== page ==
WeBank’s CIO Henry Ma
Tencent and Alibaba are the two leaders in Chinese fintech – and therefore global fintech – without financial services being the primary business for either one of them.
But even if banking and payments are non-core afterthoughts, or methods of streamlining or enhancing other businesses, both houses have become extremely powerful players in the industry.
Tencent brushes with financial services in a variety of ways, but the purest play is WeBank, launched in December 2014 ahead of a pilot programme granting online lending licences to non-bank operators in China in 2015. Tencent is not the only backer of WeBank – others include Baiyeyuan and Liye Group – but the bank is seen very much as a Tencent group company.
WeBank and Alibaba’s MyBank were among the pilots whose aim was to bring private money into the Chinese financial services sector, with a particular focus on getting credit to small and medium-sized businesses – a long-acknowledged weakness of the established banking sector and the big four banks in particular.
Today, WeBank serves those clients through its WeiYeDai product, and offers micro loans to consumers through another, WeiLiDai.
All four of China’s biggest tech players – Alibaba, Baidu, Tencent and JD.com – have made incursions into financial services; between them they have tentacles in banking, broking, insurance, payments, consumer finance and wealth management.
In addition to the Alibaba and Tencent-backed internet banks, Baidu is a backer of aiBank, alongside China Citic Bank. But WeBank is, so far, the leader in assets, loans, net profits, return on equity and non-performing loans.
One sample number: a Rmb154.5 billion ($21.5 billion) deposit base at the end of 2018, up 2,800% on 2017. That’s not bad for an enterprise with no physical branches.
Clearly, the bank has gained critical mass swiftly. It was launched five years ago with Tencent’s backing, and in 2018 reported revenue of Rmb10 billion and net profit of Rmb2.5 billion, a far cry from its first year when it lost Rmb538.8 million in 2015.
In late 2018, the bank’s valuation passed Rmb147 billion ($21 billion), making it one of the world’s largest unicorns; this is not a public valuation but was gleaned from an auction notice for a minor stake in the company, posted on Taobao.com.
The bank’s CIO, Henry Ma, has said WeBank meets the requirements for public listing, but doesn’t yet feel the need to do it. Ma has also said its NPL ratio is not yet climbing, but could do so fourfold without causing alarm as expansion continues. As of the middle of this year, the NPL ratio is thought to be around the 1% mark.
Ma has also said that the idea is not to compete with the banks, but just to make the world flatter: to link small entrepreneurs with credit using technology.
WeBank is building the first ever distributed banking system based on cloud computing technologies and the blockchain
It does so, though, without putting too much of its balance sheet on the line; Tencent eventually declined an interview for this piece, but it is understood that only 20% of WeBank’s loans end up on its own balance sheet, with the vast majority syndicated out to local lenders close to the borrowers.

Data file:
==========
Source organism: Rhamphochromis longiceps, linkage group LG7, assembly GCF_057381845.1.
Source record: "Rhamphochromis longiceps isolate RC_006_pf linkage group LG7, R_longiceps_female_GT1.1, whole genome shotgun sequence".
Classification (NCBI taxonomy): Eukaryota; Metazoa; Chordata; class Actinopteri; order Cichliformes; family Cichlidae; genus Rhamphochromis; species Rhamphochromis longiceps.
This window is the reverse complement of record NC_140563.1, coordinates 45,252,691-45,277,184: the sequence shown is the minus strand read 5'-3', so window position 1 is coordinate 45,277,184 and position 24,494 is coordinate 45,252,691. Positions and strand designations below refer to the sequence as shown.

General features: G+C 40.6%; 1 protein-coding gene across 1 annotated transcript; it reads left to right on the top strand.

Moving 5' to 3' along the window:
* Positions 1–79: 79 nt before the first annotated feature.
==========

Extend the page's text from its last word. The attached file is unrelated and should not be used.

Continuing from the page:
This is, perhaps, the biggest distinction with the Alibaba family of financial services. Tencent businesses such as WeBank tend to depict themselves as middlemen more than Ant Financial does, and this is also considered a politically expedient way of moving ahead, since it avoids the People’s Bank of China having to make any awkward decisions about the scale of influence private-sector fintechs hold in financial services.
In the Tencent model, it’s still the traditional banks that keep much of the business, and Tencent doesn’t suggest it wants to take that business from them.
There is no question China’s fintech-backed banks benefited in the early days from somewhat benevolent regulation. But more recently, there is a sense that closer attention is being paid.
In August, WeBank was fined Rmb2 million by the China Banking and Insurance Regulatory Commission for multiple violations, including irregular loan issuance, non-compliance in management appointments and employee misconduct.
Employees had used consumer loans from the bank to invest in stocks and futures trading, against industry rules. To an extent this reflects renewed scrutiny of banks generally – China Guangfa and Agricultural Bank of China were fined around the same time – but it does cement a sense that WeBank is, finally, being considered very much as a bank.
However, Tencent isn’t just about WeBank. Equally relevant is the ubiquitous nature of WeChat, the messaging app. WeChat is not only a peerless distribution platform – over one billion Chinese use it, a landmark number that became official at the end of 2018 – but also a trove of credit data. Through this, the WeChat Pay digital wallet has topped 900 million active users.
Well before WeBank was launched, Tencent offered financial products – a fund called LiCaiTong dates from January 2014 and was launched with Huaxia Bank on a premise of offering interest rates 16 times higher than that of the PBOC’s one-year deposit rates – and Tencent is behind the scenes in a host of leading fintechs from Gojek in Indonesia to kakaobank in Korea.
Today, WeBank is building the first ever distributed banking system based on cloud computing technologies and the blockchain. Clearly it aims to keep its competitive advantages.
And it’s not just a domestic story: since October, Chinese tourists have been able to use WeChat Pay to shop in the US using a module to Travelex Pay, mirroring the global utility of Ant Financial/Alibaba’s Alipay app.
Three million Chinese tourists visited the US in 2016. They spent $33 billion that year, which is, as Barron’s observed, equivalent to New Jersey’s total tax revenue for 2016.
If you’re going to pick a constituency to serve globally, the Chinese tourist is a pretty good one.